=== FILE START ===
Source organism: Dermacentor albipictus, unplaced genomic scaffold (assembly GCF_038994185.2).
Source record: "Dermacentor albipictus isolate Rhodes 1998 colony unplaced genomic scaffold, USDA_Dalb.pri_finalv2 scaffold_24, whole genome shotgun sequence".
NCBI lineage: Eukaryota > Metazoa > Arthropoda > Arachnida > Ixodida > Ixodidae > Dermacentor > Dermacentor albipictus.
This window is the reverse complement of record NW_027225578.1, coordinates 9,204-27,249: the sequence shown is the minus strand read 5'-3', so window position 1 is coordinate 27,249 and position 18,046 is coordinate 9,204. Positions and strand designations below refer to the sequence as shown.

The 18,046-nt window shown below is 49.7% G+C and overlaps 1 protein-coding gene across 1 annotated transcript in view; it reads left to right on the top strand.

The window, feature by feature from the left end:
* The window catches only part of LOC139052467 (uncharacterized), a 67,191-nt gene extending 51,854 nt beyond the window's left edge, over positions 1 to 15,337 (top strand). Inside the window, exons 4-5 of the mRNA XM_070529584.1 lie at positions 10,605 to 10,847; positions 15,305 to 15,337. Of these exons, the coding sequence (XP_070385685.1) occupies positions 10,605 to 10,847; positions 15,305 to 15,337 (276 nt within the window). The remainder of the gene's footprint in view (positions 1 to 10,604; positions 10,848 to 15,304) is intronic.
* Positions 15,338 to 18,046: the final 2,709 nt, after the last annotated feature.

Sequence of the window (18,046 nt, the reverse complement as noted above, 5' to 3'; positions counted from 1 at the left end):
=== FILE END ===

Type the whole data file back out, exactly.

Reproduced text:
Source organism: Dermacentor albipictus, unplaced genomic scaffold (assembly GCF_038994185.2).
Source record: "Dermacentor albipictus isolate Rhodes 1998 colony unplaced genomic scaffold, USDA_Dalb.pri_finalv2 scaffold_24, whole genome shotgun sequence".
NCBI lineage: Eukaryota > Metazoa > Arthropoda > Arachnida > Ixodida > Ixodidae > Dermacentor > Dermacentor albipictus.
This window is the reverse complement of record NW_027225578.1, coordinates 9,204-27,249: the sequence shown is the minus strand read 5'-3', so window position 1 is coordinate 27,249 and position 18,046 is coordinate 9,204. Positions and strand designations below refer to the sequence as shown.

The 18,046-nt window shown below is 49.7% G+C and overlaps 1 protein-coding gene across 1 annotated transcript in view; it reads left to right on the top strand.

The window, feature by feature from the left end:
* The window catches only part of LOC139052467 (uncharacterized), a 67,191-nt gene extending 51,854 nt beyond the window's left edge, over positions 1 to 15,337 (top strand). Inside the window, exons 4-5 of the mRNA XM_070529584.1 lie at positions 10,605 to 10,847; positions 15,305 to 15,337. Of these exons, the coding sequence (XP_070385685.1) occupies positions 10,605 to 10,847; positions 15,305 to 15,337 (276 nt within the window). The remainder of the gene's footprint in view (positions 1 to 10,604; positions 10,848 to 15,304) is intronic.
* Positions 15,338 to 18,046: the final 2,709 nt, after the last annotated feature.

Sequence of the window (18,046 nt, the reverse complement as noted above, 5' to 3'; positions counted from 1 at the left end):